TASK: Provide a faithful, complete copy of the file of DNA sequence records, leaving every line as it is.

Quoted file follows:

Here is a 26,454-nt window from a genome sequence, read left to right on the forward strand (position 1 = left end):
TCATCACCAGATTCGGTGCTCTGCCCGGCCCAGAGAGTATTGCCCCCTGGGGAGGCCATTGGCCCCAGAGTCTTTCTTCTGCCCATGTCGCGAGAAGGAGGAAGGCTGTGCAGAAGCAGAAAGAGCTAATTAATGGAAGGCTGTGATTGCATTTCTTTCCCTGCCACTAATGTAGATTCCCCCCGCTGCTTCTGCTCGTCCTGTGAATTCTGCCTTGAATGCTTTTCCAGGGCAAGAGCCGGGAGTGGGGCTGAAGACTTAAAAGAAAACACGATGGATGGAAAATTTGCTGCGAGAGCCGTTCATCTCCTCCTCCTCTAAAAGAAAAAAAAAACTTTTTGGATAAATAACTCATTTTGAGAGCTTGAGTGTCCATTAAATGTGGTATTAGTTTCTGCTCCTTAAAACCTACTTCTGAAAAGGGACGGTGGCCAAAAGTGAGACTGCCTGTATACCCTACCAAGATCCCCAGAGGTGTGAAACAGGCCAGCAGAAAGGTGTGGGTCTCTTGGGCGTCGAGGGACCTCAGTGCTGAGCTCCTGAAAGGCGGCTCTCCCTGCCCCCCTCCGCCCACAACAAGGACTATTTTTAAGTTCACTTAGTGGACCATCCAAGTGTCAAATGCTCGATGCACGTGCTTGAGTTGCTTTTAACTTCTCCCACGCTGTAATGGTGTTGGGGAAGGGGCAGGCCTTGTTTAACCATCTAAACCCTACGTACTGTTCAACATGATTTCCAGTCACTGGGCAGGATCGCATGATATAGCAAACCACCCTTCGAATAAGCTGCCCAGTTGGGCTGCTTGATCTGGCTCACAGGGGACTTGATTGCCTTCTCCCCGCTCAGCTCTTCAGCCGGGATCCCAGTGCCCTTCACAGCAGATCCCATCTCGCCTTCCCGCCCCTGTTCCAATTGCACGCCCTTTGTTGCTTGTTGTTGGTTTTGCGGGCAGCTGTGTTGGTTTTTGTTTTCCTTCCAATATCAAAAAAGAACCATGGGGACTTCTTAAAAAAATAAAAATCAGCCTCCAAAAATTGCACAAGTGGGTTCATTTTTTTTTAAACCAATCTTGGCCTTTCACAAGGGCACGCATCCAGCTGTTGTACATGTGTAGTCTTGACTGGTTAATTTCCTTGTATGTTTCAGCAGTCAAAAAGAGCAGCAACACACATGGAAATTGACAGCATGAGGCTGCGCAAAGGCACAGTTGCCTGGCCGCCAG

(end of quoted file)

Here is a 26,454-nt window from a genome sequence, read left to right on the forward strand (position 1 = left end):
TCATCACCAGATTCGGTGCTCTGCCCGGCCCAGAGAGTATTGCCCCCTGGGGAGGCCATTGGCCCCAGAGTCTTTCTTCTGCCCATGTCGCGAGAAGGAGGAAGGCTGTGCAGAAGCAGAAAGAGCTAATTAATGGAAGGCTGTGATTGCATTTCTTTCCCTGCCACTAATGTAGATTCCCCCCGCTGCTTCTGCTCGTCCTGTGAATTCTGCCTTGAATGCTTTTCCAGGGCAAGAGCCGGGAGTGGGGCTGAAGACTTAAAAGAAAACACGATGGATGGAAAATTTGCTGCGAGAGCCGTTCATCTCCTCCTCCTCTAAAAGAAAAAAAAAACTTTTTGGATAAATAACTCATTTTGAGAGCTTGAGTGTCCATTAAATGTGGTATTAGTTTCTGCTCCTTAAAACCTACTTCTGAAAAGGGACGGTGGCCAAAAGTGAGACTGCCTGTATACCCTACCAAGATCCCCAGAGGTGTGAAACAGGCCAGCAGAAAGGTGTGGGTCTCTTGGGCGTCGAGGGACCTCAGTGCTGAGCTCCTGAAAGGCGGCTCTCCCTGCCCCCCTCCGCCCACAACAAGGACTATTTTTAAGTTCACTTAGTGGACCATCCAAGTGTCAAATGCTCGATGCACGTGCTTGAGTTGCTTTTAACTTCTCCCACGCTGTAATGGTGTTGGGGAAGGGGCAGGCCTTGTTTAACCATCTAAACCCTACGTACTGTTCAACATGATTTCCAGTCACTGGGCAGGATCGCATGATATAGCAAACCACCCTTCGAATAAGCTGCCCAGTTGGGCTGCTTGATCTGGCTCACAGGGGACTTGATTGCCTTCTCCCCGCTCAGCTCTTCAGCCGGGATCCCAGTGCCCTTCACAGCAGATCCCATCTCGCCTTCCCGCCCCTGTTCCAATTGCACGCCCTTTGTTGCTTGTTGTTGGTTTTGCGGGCAGCTGTGTTGGTTTTTGTTTTCCTTCCAATATCAAAAAAGAACCATGGGGACTTCTTAAAAAAATAAAAATCAGCCTCCAAAAATTGCACAAGTGGGTTCATTTTTTTTTAAACCAATCTTGGCCTTTCACAAGGGCACGCATCCAGCTGTTGTACATGTGTAGTCTTGACTGGTTAATTTCCTTGTATGTTTCAGCAGTCAAAAAGAGCAGCAACACACATGGAAATTGACAGCATGAGGCTGCGCAAAGGCACAGTTGCCTGGCCGCCAG